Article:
Derek George Montague Gardner (British, 1914-2007) Battle of Trafalgar
Lot 132AR
Derek George Montague Gardner (British, 1914-2007) The battle of Trafalgar – H.M.S. Victory and H.M.S. Téméraire in close action with the French Rédoubtable, the Spanish four-decker Santisima Trinidad sailing ahead off Victory's port bow
£25,000 - 30,000
US$ 42,000 - 50,000
Auction Details
Lot Details
Derek George Montague Gardner (British, 1914-2007)
The battle of Trafalgar – H.M.S. Victory and H.M.S. Téméraire in close action with the French Rédoubtable, the Spanish four-decker Santisima Trinidad sailing ahead off Victory's port bow
signed 'Derek G.M. Gardner' and dated 1965 (lower right)
oil on canvas
76.2 x 101.6cm (30 x 40in).

Footnotes

  • The incident depicted here took place straight after the opening encounter at Trafalgar (for which see John Steven Dews's portrayal in lot 154) and in it, Gardner has painted a stunning evocation of how a really 'close action' must have seemed to those who took part in it. Notwithstanding Victory's assault on Rédoubtable's port side, the furious broadside from Téméraire's port guns suggests an inferno of epic proportions and it was little wonder that, when Rédoubtable eventually struck her colours, she was – in her own captain's words – 'so riddled that she seemed to be no more than a mass of wreckage.' She had endured the most devastating and unequal exchange of broadsides in the entire battle and sustained very heavy casualties as a result. Despite the damage, she was – as a relatively new '74' – still a valuable prize and in the violent storm which followed the battle, the crew of H.M.S. Swiftsure made the most strenuous efforts to save her as well as those members of her crew still aboard the doomed ship. In the event, after five hours of unremitting effort, Rédoubtable sank at 10.15pm. on 22nd October with a total loss of some 487 men either killed in the battle or drowned when she foundered.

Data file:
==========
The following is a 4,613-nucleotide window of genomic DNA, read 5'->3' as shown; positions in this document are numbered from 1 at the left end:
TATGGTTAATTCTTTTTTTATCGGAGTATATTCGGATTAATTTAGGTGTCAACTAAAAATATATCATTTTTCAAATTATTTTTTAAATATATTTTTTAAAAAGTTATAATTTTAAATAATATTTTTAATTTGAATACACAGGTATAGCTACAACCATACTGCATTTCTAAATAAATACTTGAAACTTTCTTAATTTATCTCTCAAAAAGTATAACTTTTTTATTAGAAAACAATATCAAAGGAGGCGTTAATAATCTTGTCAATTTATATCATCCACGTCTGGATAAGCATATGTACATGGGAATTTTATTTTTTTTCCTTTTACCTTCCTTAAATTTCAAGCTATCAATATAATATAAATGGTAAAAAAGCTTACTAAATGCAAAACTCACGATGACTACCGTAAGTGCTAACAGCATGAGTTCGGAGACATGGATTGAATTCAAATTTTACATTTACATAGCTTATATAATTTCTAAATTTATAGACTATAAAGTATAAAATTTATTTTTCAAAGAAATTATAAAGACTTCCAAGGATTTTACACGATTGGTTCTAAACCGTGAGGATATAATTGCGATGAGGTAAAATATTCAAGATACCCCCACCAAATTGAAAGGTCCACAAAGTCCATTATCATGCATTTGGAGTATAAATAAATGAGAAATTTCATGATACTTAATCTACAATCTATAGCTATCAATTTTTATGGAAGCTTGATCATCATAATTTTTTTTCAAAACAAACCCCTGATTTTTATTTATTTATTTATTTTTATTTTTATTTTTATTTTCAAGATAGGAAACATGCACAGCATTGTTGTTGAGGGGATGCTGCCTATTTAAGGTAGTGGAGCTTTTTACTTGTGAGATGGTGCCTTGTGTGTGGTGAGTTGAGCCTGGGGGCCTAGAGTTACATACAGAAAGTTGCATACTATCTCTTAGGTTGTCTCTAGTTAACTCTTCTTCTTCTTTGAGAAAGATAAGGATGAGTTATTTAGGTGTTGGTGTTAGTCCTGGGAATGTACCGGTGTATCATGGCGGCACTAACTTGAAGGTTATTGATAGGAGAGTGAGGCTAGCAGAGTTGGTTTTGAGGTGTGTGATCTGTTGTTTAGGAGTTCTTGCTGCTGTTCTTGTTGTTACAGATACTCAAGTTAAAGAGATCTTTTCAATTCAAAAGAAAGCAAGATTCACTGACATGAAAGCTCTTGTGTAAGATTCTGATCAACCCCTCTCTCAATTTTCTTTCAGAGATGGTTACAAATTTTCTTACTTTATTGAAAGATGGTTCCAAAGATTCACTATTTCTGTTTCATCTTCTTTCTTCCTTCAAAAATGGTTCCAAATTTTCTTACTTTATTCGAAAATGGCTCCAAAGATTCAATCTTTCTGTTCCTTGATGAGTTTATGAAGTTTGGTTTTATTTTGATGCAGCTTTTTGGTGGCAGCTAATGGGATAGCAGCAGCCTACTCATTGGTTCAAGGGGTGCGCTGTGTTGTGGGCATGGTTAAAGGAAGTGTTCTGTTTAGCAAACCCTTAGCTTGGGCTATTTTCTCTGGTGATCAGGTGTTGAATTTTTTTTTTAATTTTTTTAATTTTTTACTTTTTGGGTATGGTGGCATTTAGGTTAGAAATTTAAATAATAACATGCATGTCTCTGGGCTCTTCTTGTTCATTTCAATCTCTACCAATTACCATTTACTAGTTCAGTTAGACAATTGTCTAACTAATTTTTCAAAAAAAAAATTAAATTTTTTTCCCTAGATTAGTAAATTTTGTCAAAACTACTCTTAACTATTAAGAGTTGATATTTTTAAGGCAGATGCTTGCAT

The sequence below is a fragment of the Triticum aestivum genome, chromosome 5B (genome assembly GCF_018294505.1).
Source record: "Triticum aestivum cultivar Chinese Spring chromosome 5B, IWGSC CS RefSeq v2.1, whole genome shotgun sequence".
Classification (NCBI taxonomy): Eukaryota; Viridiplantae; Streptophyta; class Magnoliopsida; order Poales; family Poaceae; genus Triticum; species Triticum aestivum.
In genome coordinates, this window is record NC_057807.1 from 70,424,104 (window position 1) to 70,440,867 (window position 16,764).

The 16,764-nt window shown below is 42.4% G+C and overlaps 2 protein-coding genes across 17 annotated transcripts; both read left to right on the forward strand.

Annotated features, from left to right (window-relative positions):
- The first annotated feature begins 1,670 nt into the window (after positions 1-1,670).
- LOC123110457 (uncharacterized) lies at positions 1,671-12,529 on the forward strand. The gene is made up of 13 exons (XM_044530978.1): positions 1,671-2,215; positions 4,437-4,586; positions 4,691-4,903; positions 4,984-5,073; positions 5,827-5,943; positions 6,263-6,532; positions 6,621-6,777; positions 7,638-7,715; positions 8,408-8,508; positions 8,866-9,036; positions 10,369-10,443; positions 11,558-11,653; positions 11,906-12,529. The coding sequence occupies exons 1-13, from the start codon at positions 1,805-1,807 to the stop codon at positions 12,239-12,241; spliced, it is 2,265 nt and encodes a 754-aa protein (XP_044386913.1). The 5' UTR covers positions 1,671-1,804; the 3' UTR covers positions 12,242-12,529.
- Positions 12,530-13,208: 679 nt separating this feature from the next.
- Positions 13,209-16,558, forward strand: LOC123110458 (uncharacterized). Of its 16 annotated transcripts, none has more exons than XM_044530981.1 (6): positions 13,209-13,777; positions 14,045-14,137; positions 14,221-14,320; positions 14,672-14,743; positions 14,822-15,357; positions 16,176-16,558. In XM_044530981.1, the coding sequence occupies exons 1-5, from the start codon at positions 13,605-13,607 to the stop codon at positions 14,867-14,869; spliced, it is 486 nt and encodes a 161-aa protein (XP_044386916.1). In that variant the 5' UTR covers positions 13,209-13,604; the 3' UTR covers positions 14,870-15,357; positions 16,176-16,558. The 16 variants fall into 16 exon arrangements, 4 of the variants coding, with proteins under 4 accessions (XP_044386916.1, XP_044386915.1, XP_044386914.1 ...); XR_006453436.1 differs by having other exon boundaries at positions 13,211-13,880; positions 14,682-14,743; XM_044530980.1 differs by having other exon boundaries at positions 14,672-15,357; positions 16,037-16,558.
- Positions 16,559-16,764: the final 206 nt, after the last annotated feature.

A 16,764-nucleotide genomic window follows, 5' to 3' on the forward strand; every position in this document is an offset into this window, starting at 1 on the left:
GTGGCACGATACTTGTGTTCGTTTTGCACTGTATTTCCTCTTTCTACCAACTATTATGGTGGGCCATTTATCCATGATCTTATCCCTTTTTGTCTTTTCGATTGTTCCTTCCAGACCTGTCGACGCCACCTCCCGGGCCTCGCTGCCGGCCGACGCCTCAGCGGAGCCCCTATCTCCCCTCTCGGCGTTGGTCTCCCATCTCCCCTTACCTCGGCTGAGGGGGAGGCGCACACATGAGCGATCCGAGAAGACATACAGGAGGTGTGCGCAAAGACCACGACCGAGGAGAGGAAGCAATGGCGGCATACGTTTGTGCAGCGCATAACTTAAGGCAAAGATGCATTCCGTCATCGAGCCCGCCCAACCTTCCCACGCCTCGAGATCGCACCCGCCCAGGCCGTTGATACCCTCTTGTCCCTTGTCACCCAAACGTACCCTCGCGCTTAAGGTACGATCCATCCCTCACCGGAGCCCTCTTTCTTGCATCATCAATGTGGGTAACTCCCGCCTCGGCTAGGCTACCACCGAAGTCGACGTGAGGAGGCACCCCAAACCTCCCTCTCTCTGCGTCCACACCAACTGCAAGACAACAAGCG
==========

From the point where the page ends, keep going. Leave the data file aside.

The Téméraire at Trafalgar was the second vessel of this name to serve in the Royal Navy. Laid down at Chatham and launched in September 1798, she was a large second rate of 98-guns and, like Rédoubtable, took a tremendous battering at Trafalgar and barely survived the subsequent storm which sank so many of the captured prizes. Despite her survival however, she was deemed unfit for further service at sea and was relegated to harbour duties. Ending her days at Sheerness, she was sold for breaking in 1838 and, whilst under tow to Rotherhithe, found immortality when she inspired J.M.W. Turner to paint her passing in his celebrated 'Fighting Téméraire'.
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Contacts
  1. Alistair Laird
    Specialist - Marine Art
    Bonhams
    Work
    101 New Bond Street
    London, W1S 1SR
    United Kingdom
    Work +44 20 7468 8211
    FaxFax: +44 20 7447 7434
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